Welcome back to Period Dramas, a weekly column that alternates between rounding up historic homes on the market and answering questions we’ve always had about older structures.
The phrase “Gilded Age mansion” generally brings about visions of the grand mansions of Newport, Rhode Island, once frequented by New York socialites and assorted high-society glitterati.
And while that vision certainly holds true, Newport was just one of the destinations-of-choice for the financially well-endowed: The cooling hills of the Berkshires offered this demographic another summertime refuge.
Stretching up the westernmost boarder of Massachusetts, the Berkshires attracted Boston’s and New York’s wealthy set from the 1860s right up through the turn of the 20th century.
Unlike Newport, the Berkshires offered a slightly less formal environment for social activity. It also played host to a crowd that skewed a bit more artistic and literary, like Edith Wharton, whose country house, The Mount, is located in the town of Lenox, Massachusetts.
Between Lenox and the neighboring town of Stockbridge, families commissioned some of the best working architects of the time—like McKim, Mead & White—to build around 75 houses, which were referred to as “cottages,” even though their size and appointment was anything but quaint.
While a number of them have been lost to fire and demolition, plenty still survive—and a few are on the market.
Stockbridge, Massachusetts (8 bedrooms, 10 bathrooms, $7.9 million)
Set on 33 acres along the Housatonic River, this 1870 home is a prime example of the Second Empire style of architecture, which was popular from the 1850s through 1880 and drew inspiration directly from the steeply sloped roofs of Parisian buildings.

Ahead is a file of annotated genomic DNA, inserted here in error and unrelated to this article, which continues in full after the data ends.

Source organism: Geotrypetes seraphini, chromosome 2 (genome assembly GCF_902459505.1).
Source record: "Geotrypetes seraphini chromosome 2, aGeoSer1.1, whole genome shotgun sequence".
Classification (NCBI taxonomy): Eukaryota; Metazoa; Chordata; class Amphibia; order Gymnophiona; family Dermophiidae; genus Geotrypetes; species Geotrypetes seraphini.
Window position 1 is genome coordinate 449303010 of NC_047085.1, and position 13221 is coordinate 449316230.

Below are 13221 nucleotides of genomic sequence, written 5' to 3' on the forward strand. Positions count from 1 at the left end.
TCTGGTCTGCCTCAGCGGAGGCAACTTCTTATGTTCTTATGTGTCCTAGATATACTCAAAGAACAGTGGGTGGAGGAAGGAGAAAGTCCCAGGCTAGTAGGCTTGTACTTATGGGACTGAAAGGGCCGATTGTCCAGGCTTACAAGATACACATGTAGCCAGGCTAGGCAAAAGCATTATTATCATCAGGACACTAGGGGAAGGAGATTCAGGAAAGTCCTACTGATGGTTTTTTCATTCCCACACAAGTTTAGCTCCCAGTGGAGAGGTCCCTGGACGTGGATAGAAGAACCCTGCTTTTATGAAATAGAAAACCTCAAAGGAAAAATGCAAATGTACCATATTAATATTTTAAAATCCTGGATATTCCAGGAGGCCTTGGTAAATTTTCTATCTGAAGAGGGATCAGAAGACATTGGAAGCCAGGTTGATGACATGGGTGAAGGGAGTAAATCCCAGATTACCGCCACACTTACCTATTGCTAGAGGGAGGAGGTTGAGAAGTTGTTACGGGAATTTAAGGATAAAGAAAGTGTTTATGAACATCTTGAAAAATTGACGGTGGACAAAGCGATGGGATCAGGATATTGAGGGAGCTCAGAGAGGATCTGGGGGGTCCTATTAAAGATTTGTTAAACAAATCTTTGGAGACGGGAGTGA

A tell-tale sign of the Second Empire style is the dramatic hipped roofline—sometimes referred to as a Mansard roof—that is capped by a wrought-iron railing. If it reminds you of a haunted house, chances are the house is Second Empire.
Thankfully for us—and for whoever is going to buy this multimillion-dollar property—the 8,500-square-foot home is anything but scary. Its graciously proportioned rooms feature heavy woodwork and intricately carved mantles, but don’t feel dark and oppressive, thanks to the high ceilings and tall windows that let the sunlight stream in.
The house is just part of the package, though. Elsewhere on the grounds are manicured gardens, a pool, and guest, carriage, and greenhouses—among other outbuildings.
Lenox, Massachusetts (6 bedrooms, 8 bathrooms, $3.95 million)
Built in 1888, this rambling Colonial revival home has been sensitively maintained—and updated—for modern life. Thankfully, while the renovation touched the bathrooms and the kitchen, it did not touch the incredible woodwork and the 16 (yes, sixteen) fireplaces.
The house, while largely Colonial revival—a resurgence and romanticization of 18th-century American architecture that followed the Civil War—also has influences from a number of other styles. The paneling in the foyer is heavy and repetitive, something seen in Romanesque revivalism, and the more delicate woodwork in the living room is like something we’ve seen in Queen Anne architecture.
Then, architects were pulling inspiration from everywhere imaginable, so it’s not entirely surprising to see a variety of influences here, too.
Pittsfield, Massachusetts (6 bedrooms, 5 bathrooms, $1.1 million)
One of the more popular types of architecture in the late 19th century was the “Shingle style.” Houses in this style generally lacked excessive ornamentation on the exterior, which was clad in shingles.
One of the hallmarks of the Shingle style was a more open floorplan centered on a large hall. In this example, built in 1895, the hall has a heavily carved wooden staircase and a multi-bay, stained-glass window.
While the house’s bedrooms are stripped of impressive ornamentation, the first-floor reception rooms are especially notable: The living and billiard rooms both have dark woodwork with intricate vegetal patterns, which is also most likely a holdover from the Romanesque style.
And in the dining room, the program of woodwork breaks at an oversized fireplace, whose surround features striking glazed tile. We wouldn’t mind parking there until winter ends.